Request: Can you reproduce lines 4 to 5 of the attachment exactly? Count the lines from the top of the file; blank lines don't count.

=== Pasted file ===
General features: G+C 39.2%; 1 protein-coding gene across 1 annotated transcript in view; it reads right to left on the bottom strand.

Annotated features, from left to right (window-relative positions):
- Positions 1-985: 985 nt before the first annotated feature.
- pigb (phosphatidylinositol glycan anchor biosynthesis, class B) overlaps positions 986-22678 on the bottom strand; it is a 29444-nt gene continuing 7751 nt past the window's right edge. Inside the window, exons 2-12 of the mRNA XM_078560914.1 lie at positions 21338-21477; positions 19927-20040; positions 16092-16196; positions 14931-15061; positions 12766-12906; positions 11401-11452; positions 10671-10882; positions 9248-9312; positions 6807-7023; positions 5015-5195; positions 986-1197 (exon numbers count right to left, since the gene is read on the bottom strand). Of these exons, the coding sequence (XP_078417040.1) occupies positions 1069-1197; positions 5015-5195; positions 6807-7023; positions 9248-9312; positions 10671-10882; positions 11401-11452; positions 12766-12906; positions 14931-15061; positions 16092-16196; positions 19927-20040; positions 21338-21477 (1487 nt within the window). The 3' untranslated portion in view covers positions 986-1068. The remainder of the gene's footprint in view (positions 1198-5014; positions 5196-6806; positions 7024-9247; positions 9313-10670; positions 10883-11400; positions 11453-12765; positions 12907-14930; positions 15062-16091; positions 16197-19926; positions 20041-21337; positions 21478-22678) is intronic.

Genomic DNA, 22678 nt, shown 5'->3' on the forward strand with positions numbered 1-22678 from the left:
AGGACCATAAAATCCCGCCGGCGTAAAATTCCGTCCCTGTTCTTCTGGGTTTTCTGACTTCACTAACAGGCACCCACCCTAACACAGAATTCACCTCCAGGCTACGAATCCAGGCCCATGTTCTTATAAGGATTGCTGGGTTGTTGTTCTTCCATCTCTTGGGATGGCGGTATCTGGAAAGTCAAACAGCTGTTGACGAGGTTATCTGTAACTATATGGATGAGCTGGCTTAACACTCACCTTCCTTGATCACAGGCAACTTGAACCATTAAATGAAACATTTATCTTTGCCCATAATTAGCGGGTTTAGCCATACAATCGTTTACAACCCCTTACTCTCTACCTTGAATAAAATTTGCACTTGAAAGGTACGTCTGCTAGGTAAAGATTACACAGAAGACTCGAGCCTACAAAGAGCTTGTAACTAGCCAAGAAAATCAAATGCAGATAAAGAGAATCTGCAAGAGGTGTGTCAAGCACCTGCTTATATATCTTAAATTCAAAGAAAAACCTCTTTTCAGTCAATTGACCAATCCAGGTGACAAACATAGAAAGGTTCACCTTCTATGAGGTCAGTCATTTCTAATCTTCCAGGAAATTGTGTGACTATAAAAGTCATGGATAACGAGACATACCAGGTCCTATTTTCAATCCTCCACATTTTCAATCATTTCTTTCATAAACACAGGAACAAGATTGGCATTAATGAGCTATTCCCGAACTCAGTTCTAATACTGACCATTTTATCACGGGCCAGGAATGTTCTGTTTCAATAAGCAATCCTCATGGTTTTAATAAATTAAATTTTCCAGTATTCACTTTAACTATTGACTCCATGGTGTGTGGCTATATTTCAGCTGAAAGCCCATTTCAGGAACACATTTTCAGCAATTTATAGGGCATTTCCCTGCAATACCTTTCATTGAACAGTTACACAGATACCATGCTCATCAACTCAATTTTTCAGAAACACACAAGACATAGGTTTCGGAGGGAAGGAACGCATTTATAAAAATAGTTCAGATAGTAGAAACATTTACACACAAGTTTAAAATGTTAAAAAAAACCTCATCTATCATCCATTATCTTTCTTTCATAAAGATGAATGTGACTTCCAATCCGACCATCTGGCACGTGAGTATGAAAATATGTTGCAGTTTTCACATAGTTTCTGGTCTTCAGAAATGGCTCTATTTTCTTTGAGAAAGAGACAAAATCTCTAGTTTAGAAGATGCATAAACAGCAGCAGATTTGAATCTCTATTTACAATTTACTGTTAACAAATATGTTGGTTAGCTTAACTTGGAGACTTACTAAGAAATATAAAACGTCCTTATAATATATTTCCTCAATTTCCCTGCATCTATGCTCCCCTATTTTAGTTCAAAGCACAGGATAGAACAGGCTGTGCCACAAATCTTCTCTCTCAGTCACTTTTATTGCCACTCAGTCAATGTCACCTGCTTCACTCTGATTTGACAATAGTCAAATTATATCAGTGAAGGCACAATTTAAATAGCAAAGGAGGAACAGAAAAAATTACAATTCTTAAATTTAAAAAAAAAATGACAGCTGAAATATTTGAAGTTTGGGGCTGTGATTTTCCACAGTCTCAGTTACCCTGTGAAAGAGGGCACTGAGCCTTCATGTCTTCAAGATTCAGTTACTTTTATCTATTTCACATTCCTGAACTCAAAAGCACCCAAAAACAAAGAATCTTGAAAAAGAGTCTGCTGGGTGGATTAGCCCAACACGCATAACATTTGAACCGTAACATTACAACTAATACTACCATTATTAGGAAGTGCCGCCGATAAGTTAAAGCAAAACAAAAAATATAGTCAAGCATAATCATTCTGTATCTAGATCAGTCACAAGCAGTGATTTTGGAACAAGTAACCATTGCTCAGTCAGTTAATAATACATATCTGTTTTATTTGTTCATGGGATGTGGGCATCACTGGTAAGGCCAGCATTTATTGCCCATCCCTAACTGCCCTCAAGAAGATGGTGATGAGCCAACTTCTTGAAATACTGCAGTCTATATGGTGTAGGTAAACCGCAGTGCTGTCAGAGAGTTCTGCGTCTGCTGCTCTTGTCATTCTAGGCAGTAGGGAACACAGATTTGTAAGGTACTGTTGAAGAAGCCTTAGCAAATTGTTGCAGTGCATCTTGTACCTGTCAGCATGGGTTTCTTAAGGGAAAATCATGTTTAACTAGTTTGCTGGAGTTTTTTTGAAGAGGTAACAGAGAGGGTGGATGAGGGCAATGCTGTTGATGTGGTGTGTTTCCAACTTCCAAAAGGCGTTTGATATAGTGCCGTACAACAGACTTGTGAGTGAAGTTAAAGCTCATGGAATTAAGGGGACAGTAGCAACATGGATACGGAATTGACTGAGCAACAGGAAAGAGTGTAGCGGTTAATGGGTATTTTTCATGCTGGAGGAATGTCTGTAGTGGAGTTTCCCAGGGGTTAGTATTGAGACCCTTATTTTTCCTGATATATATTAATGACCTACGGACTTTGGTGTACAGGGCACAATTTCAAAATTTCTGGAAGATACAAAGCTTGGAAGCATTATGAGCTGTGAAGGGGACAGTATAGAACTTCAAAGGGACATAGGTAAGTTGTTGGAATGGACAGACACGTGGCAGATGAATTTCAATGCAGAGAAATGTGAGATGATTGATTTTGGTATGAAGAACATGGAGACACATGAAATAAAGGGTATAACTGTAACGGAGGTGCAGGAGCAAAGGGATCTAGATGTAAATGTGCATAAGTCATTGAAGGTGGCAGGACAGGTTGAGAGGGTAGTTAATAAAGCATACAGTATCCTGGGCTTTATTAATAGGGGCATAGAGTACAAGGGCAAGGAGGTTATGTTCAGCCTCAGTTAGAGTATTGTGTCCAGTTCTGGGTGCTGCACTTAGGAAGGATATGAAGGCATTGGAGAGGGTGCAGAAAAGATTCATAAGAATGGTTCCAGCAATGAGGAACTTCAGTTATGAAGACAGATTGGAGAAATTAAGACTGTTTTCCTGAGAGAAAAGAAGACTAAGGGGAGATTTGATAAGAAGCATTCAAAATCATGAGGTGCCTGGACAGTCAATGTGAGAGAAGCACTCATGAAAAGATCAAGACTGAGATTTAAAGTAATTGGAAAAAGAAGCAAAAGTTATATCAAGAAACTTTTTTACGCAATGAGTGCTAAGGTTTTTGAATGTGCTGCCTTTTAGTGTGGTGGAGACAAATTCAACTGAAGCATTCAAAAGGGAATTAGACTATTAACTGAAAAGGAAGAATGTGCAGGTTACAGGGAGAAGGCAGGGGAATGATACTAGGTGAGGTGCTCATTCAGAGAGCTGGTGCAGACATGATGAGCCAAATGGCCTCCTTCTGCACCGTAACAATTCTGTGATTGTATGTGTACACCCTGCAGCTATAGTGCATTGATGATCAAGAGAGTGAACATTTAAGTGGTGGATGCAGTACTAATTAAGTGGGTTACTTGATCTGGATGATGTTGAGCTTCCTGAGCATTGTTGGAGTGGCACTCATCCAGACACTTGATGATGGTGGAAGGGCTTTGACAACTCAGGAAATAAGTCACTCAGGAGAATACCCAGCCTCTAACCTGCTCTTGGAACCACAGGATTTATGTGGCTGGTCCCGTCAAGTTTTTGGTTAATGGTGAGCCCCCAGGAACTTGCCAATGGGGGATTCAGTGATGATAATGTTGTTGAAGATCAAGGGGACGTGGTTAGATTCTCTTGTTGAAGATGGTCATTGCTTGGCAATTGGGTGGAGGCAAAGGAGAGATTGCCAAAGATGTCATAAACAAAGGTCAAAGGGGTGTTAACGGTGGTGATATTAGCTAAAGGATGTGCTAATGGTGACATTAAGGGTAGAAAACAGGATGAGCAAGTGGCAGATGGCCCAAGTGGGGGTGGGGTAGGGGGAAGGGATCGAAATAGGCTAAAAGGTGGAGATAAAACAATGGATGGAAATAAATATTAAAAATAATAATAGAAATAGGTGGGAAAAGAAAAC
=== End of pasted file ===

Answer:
- pigb (phosphatidylinositol glycan anchor biosynthesis, class B) overlaps positions 986-22678 on the bottom strand; it is a 29444-nt gene continuing 7751 nt past the window's right edge. Inside the window, exons 2-12 of the mRNA XM_078560914.1 lie at positions 21338-21477; positions 19927-20040; positions 16092-16196; positions 14931-15061; positions 12766-12906; positions 11401-11452; positions 10671-10882; positions 9248-9312; positions 6807-7023; positions 5015-5195; positions 986-1197 (exon numbers count right to left, since the gene is read on the bottom strand). Of these exons, the coding sequence (XP_078417040.1) occupies positions 1069-1197; positions 5015-5195; positions 6807-7023; positions 9248-9312; positions 10671-10882; positions 11401-11452; positions 12766-12906; positions 14931-15061; positions 16092-16196; positions 19927-20040; positions 21338-21477 (1487 nt within the window). The 3' untranslated portion in view covers positions 986-1068. The remainder of the gene's footprint in view (positions 1198-5014; positions 5196-6806; positions 7024-9247; positions 9313-10670; positions 10883-11400; positions 11453-12765; positions 12907-14930; positions 15062-16091; positions 16197-19926; positions 20041-21337; positions 21478-22678) is intronic.

Genomic DNA, 22678 nt, shown 5'->3' on the forward strand with positions numbered 1-22678 from the left: